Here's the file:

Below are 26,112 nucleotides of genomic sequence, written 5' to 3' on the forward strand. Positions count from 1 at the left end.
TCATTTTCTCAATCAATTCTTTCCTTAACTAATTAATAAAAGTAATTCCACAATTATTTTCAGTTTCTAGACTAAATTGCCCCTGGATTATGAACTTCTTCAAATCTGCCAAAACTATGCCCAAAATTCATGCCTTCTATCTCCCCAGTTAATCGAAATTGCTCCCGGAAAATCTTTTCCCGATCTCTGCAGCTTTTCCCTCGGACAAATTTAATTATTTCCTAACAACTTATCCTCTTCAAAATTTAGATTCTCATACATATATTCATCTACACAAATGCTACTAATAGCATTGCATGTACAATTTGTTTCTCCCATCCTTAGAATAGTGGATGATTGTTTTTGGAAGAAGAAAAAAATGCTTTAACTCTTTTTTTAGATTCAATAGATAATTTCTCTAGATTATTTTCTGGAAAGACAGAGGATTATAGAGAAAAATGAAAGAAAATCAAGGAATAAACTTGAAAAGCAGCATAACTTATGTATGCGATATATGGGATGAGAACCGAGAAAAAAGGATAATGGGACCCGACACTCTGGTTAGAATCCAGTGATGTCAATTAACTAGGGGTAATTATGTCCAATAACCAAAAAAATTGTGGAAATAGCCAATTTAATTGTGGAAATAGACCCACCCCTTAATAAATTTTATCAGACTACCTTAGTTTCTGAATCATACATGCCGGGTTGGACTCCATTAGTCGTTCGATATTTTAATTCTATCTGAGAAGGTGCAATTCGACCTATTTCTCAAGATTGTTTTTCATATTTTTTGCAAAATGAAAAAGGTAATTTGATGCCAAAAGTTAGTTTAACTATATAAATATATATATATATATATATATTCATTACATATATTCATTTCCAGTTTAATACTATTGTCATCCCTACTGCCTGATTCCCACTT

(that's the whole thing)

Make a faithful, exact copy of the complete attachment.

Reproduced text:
Below are 26,112 nucleotides of genomic sequence, written 5' to 3' on the forward strand. Positions count from 1 at the left end.
TCATTTTCTCAATCAATTCTTTCCTTAACTAATTAATAAAAGTAATTCCACAATTATTTTCAGTTTCTAGACTAAATTGCCCCTGGATTATGAACTTCTTCAAATCTGCCAAAACTATGCCCAAAATTCATGCCTTCTATCTCCCCAGTTAATCGAAATTGCTCCCGGAAAATCTTTTCCCGATCTCTGCAGCTTTTCCCTCGGACAAATTTAATTATTTCCTAACAACTTATCCTCTTCAAAATTTAGATTCTCATACATATATTCATCTACACAAATGCTACTAATAGCATTGCATGTACAATTTGTTTCTCCCATCCTTAGAATAGTGGATGATTGTTTTTGGAAGAAGAAAAAAATGCTTTAACTCTTTTTTTAGATTCAATAGATAATTTCTCTAGATTATTTTCTGGAAAGACAGAGGATTATAGAGAAAAATGAAAGAAAATCAAGGAATAAACTTGAAAAGCAGCATAACTTATGTATGCGATATATGGGATGAGAACCGAGAAAAAAGGATAATGGGACCCGACACTCTGGTTAGAATCCAGTGATGTCAATTAACTAGGGGTAATTATGTCCAATAACCAAAAAAATTGTGGAAATAGCCAATTTAATTGTGGAAATAGACCCACCCCTTAATAAATTTTATCAGACTACCTTAGTTTCTGAATCATACATGCCGGGTTGGACTCCATTAGTCGTTCGATATTTTAATTCTATCTGAGAAGGTGCAATTCGACCTATTTCTCAAGATTGTTTTTCATATTTTTTGCAAAATGAAAAAGGTAATTTGATGCCAAAAGTTAGTTTAACTATATAAATATATATATATATATATATATTCATTACATATATTCATTTCCAGTTTAATACTATTGTCATCCCTACTGCCTGATTCCCACTT